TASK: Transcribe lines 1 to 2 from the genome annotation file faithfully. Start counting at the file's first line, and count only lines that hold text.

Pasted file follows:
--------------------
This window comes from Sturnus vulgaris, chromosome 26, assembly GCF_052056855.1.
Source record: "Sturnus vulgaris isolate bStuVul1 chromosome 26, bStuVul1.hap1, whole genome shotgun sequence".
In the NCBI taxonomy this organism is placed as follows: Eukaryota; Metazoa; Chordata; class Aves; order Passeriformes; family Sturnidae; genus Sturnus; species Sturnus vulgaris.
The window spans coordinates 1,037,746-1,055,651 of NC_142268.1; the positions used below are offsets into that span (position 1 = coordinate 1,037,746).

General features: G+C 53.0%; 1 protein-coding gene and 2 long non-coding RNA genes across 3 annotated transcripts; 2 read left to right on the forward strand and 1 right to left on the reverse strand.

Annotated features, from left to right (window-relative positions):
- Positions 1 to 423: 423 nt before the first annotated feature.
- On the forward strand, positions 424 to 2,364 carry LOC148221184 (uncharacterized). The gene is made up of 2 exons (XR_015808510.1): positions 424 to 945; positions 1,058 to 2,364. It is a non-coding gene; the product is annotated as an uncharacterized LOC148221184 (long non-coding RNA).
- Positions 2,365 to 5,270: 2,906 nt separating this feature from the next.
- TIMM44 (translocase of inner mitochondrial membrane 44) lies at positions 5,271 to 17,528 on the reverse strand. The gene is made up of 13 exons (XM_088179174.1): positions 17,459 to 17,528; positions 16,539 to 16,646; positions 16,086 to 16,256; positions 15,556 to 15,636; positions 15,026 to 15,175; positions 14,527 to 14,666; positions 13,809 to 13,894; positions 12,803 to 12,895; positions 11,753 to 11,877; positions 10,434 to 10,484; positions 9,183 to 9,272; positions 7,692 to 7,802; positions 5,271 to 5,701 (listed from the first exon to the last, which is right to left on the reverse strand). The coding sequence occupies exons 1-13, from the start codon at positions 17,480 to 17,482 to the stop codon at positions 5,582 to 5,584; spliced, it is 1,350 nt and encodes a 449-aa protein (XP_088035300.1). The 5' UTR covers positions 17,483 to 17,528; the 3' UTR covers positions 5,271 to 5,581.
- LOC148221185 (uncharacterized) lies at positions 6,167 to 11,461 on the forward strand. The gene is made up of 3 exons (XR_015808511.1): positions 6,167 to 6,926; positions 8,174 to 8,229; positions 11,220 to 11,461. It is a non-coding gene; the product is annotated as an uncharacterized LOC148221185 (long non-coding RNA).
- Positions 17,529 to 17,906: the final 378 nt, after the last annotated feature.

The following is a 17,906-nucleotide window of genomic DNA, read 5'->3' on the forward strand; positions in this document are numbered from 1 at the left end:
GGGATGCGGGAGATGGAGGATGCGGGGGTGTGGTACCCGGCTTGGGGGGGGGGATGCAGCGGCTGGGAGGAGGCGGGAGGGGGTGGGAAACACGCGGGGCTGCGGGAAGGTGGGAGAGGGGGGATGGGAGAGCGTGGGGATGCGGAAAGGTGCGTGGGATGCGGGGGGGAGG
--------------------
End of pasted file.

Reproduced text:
This window comes from Sturnus vulgaris, chromosome 26, assembly GCF_052056855.1.
Source record: "Sturnus vulgaris isolate bStuVul1 chromosome 26, bStuVul1.hap1, whole genome shotgun sequence".